By Lila Abassi
The Global Forum in Nicotine was held in June and 44 participating countries sent policy analysts, regulators and public health professionals to discuss smoking cessation and harm reduction.
An obvious topic was the role of e-cigarettes as an effective tool in preventing smoking.
The UK Centre for Substance Use Research interviewed 167 young people aged 16-25 years in the UK who ‘vape’ about their usage, and found that the majority of them regard it as socially very distant from smoking, was much less harmful than smoking, and they believe that e-cigarettes make smoking seem abnormal.
In the UK, Public Health England characterizes vaping as being up to 95% less harmful than smoking, while helping smokers attempting to quit. In the US, government officials and those funded by government argue that e-cigarettes could be a gateway to smoking. To-date, however, ‘nicotine naive’ young people who started with e-cigarettes and moved to smoking are so statistically tiny as to be chance.
“There is very little indication amongst the young people interviewed that e-cigarettes were resulting in an increased likelihood of young people smoking,” according to Dr. Neil McKeganey. “In fact the majority of participants we interviewed, including those were vaping, perceived smoking in very negative terms and saw vaping as being entirely different to smoking.”
These are surveys of a specifically chosen demographic. While data from qualitative research can provide a rich, detailed picture that can provide depth by recording attitudes, feelings and behaviors, the downside is that fewer people are studied because of the time-consuming nature of having to conduct 30 minute interviews. That is why it remains difficult to generalize the data to a whole population, and resulted can be skewed if even a few people have outlier answers. That makes meaningful data dependent on the interviewing skills of the researcher. The study was funded by Fontem Ventures, a company that develops non-tobacco alternatives, including e-cigarettes, but the agency conducting the survey has worked for the UN, WHO, and other governmental bodies. (1)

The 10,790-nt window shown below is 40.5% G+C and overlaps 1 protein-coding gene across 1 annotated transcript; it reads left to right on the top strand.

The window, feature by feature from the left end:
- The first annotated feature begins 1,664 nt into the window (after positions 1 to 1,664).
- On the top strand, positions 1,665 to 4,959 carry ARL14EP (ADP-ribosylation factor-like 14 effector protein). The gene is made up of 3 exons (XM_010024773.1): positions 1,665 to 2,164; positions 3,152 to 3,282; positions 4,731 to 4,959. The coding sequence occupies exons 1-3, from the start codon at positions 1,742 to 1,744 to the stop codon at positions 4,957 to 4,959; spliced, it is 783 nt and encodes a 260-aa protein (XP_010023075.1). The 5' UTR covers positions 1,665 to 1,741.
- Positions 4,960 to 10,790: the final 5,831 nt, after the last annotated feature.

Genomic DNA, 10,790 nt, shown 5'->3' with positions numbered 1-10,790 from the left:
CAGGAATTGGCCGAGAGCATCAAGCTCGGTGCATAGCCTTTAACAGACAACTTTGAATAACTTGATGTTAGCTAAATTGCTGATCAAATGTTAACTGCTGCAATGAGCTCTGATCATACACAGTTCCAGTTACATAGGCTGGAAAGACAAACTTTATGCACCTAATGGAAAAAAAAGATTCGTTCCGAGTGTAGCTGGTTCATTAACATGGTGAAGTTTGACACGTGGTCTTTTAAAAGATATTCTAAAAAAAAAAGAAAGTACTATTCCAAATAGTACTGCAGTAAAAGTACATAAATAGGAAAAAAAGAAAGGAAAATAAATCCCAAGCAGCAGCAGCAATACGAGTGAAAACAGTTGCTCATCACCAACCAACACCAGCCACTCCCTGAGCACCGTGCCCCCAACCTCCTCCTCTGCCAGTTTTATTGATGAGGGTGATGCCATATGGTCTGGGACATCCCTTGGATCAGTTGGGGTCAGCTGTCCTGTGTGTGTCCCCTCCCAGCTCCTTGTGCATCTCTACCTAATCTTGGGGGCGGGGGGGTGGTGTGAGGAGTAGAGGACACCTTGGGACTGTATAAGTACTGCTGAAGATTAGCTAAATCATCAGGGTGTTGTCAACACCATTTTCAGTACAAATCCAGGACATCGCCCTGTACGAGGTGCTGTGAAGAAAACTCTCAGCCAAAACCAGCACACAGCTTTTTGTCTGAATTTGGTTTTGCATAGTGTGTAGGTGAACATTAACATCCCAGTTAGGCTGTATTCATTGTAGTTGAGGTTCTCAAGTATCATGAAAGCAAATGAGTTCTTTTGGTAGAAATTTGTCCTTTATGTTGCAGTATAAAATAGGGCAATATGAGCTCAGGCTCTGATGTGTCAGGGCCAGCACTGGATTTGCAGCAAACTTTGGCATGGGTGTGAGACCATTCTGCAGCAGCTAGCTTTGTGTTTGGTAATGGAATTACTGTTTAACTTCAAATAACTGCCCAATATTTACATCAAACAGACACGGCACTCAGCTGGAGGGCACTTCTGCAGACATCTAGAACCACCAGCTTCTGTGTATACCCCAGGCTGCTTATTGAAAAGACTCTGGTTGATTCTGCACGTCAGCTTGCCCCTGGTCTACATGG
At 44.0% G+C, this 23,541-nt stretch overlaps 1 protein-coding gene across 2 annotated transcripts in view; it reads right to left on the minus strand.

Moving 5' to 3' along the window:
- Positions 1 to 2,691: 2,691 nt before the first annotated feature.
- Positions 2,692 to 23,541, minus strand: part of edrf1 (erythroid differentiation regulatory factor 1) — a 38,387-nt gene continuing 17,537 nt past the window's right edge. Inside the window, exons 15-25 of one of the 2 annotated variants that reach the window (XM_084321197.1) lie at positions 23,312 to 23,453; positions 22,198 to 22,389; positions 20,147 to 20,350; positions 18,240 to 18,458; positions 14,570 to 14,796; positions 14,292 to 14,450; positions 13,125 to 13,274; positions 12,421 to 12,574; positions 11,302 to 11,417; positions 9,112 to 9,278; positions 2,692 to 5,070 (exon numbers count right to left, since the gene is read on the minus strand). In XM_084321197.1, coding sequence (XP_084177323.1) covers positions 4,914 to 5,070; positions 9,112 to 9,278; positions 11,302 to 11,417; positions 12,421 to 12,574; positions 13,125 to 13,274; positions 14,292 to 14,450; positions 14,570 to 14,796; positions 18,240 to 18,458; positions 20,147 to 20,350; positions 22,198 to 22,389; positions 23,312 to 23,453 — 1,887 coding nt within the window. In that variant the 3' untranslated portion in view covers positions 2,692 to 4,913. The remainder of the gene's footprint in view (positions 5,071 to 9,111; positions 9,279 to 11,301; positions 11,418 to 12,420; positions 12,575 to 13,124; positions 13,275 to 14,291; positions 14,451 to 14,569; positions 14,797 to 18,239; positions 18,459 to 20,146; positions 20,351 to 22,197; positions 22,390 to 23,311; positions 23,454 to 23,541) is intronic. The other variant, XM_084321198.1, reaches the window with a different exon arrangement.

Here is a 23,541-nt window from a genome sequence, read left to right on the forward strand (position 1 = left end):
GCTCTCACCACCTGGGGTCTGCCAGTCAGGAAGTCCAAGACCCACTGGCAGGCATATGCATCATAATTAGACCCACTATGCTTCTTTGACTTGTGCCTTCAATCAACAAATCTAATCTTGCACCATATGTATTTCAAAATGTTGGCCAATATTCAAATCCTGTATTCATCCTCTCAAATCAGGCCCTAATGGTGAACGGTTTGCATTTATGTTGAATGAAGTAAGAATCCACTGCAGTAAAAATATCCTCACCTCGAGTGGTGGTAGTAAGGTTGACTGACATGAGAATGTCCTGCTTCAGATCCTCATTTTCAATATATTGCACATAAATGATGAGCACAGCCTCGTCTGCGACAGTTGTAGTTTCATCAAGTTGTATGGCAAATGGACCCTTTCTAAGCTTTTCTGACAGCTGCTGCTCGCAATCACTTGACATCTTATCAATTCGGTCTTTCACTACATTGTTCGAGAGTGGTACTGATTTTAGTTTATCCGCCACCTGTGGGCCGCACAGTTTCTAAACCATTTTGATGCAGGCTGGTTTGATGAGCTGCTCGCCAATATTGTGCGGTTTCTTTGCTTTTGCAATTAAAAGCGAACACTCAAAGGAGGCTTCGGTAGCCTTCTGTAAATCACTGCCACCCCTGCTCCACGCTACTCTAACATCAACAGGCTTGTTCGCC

Those limitations noted, the current and former smokers, non-smokers and e-cigarette users acknowledged the extremely harmful nature of smoking cigarettes – and that e-cigarettes were a reasonable alternative.
That won’t stop the public from being bombarded with conflicting results about e-cigarettes. We found that the rate of youth smoking declined from 28 percent in 1991 to 11 percent in 2015 and that is a good thing. But smoking remains a pediatric disease. If people are going to take it up, they will likely do it in youth. So if a teen is going to be rebellious, it is better to experiment with vapor than a cigarette.
McKeganey worries about claims that e-cigarettes are as bad as smoking, and how it will keep smoking around. It’s the key tactic of the ‘quit or die’ mentality that has plagued the modern War on Smoking. “But what was equally clear from our research is that much debated ‘Gateway’ theory is not materializing. There was nothing to suggest that youngsters see vaping as a stepping stone to smoking – quite the opposite.”
(1) It usually goes without saying that funders do not control outcomes in good science. In bad science, they often do. However, anti-science groups insist funding taints everything, except results that match their political and cultural beliefs.
Dr. Lila Abassi, M.D., MPH, received her medical degree from St. George’s University, did her residency at SUNY Downstate Medical Center, and received her BA in Anthropology from University of California – Santa Barbara. She is a physician at SUNY Downstate Medical Center.